What else can I say? This movie was simply fantastic I found myself watching it over and over again. Despite the fact that sometimes the dialog was not exactly the way Shakespeare himself put it (i. e. in the opening scene with the servants) the acting was great and completely convincing! We see 2 beautiful people-Whiting and Hussey-looking like Romeo and Juliet themselves as their creator put them. I also doff my hat for Michael York; he was absolutely brilliant as Tybalt and I must say that my liking for York has gone up several notches with this movie. Bruce Robinson was also pretty good as Benvolio. Mercutio had energy, wit and a rough common sense and John McEnery projects them all. There may be several differences between the movie and Shakespeare's play, but it doesn't take anything away from the acting and the movie in general. So I give it a 10 out of 10. Somebody says he prefers the 1996 version starring Leonardo DiCaprio and Claire Danes to this one. My advice is-DON'T WATCH THAT VERSION, IT'S TERRIBLE!! This version has it all.
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Shakespeare's Immortal Take On Love and Revenge
lclc2u11 March 2005
This movie holds that same magic as it did when the movie first opened in 1968. The musical score is timeless. The moment Romeo and Juliet's eyes first meet; it begins. Their yearning for each other and their desire for each other is at a cost that they cannot know. It is an instant instinctual longing and their lives are about to be changed forever. Both of them experience an intensity that is bigger than both of them and they must see each other again. Juliet's nurse, who knows everything takes a bold step to see that her Juliet gets to see her Romeo. The events unfold and sadly, sides are strongly divided even by Juliet's beloved nursemaid. Juliet feels betrayed by her Nurse as she openly describes her disapproval of Romeo. Juliet now knows she no longer can confide in her. The innocence in Juliet striking out on her own to find a way to stay with her Romeo forever is filled with an emotional aching. Nothing will stop her. Experience this movie for yourself.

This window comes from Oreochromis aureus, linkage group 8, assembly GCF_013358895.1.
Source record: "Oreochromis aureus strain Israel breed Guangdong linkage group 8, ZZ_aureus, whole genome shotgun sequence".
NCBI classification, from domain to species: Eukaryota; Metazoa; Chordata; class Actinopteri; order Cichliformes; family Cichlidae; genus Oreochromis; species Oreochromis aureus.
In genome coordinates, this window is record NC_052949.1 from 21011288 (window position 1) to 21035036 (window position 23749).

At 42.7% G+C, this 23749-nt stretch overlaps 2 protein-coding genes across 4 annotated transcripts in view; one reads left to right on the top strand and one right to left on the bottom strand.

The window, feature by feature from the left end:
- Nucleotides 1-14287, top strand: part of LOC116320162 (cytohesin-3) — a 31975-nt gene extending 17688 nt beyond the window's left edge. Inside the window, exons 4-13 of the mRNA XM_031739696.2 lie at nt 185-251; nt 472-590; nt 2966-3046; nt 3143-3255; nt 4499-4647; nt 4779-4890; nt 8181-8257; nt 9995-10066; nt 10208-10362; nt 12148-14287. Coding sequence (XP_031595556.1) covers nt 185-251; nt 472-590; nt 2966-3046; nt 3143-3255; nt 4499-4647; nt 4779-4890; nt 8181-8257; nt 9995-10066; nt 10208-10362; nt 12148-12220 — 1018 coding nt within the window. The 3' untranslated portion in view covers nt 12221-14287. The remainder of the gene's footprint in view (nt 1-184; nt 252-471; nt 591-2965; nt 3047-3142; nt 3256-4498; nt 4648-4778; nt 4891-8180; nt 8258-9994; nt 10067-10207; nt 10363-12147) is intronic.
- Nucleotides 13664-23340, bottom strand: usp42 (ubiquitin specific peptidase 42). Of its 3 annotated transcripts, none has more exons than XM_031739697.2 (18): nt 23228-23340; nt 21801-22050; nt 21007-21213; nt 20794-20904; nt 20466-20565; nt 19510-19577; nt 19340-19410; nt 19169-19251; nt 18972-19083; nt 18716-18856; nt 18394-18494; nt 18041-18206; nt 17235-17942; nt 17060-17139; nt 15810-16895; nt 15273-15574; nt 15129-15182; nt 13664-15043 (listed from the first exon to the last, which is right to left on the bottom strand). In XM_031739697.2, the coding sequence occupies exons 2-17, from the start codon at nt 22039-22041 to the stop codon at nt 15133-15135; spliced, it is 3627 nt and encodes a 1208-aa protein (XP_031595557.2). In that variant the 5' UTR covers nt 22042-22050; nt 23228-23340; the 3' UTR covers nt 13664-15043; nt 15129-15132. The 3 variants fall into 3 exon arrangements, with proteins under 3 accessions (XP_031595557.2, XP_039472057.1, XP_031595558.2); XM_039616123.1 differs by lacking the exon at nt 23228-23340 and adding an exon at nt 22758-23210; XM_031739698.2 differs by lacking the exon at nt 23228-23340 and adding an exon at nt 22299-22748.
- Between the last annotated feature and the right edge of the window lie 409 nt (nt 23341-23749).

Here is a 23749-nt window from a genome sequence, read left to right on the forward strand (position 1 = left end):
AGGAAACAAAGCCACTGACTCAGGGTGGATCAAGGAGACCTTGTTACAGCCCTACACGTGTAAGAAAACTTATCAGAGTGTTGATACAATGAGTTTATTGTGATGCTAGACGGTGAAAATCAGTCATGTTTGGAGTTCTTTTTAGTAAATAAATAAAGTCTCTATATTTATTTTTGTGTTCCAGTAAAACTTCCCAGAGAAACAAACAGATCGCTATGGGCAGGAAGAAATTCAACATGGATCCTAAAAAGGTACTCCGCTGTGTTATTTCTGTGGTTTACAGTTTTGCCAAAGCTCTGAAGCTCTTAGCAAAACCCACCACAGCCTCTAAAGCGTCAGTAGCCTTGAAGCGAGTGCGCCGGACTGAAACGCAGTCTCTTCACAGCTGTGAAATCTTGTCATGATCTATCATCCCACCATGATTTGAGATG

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Classic Shakespeare on film. Still the best version, I reckon, of R & J.
Kiwi-717 August 1998
I've seen this film heaps of times, and I still love it. The new version (Luhrmann's) turned some heads, and it's pretty classy too, but nothing can replace R&J as it was meant to be: in Italy, in the 14th/15th century, with swords and horses and "real" friars, with dust and heat and cobblestones, and period costumes.

For study purposes, note this film leaves out a few significant events that are in Shakespeare's script, such as Paris's death. No matter--the essence is caught and captured beautifully. Some nice performances from all the leads too.
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This is "the" film version to watch. The others all pale in comparison.
RockyMtnVideo28 February 2016
I'll make this relatively short. Others provide far more detailed reviews, but this has always held special meaning for me, so I finally decided to weigh in with some comments.

I saw this when it was originally released in the US, while I was a high school aged teen. It is difficult to describe the depth of its impact on me, mostly because it was such a perfect film. Zeffirelli's genius abounds, in so many different ways, but aside from the genius of the film script (involving more than just him), by far, the primary thing that separates it from the long list of other "attempts" to film this story, was the casting of two actors in their early-to-mid teens (the proper age for the two protagonists), instead of using twenty (or in some film variants, thirty) year old actors in those roles, as had been done in so many previous efforts. Having actors in other films who were sometimes twice the appropriate age for those roles, attempting to pull off those performances, simply never rang true.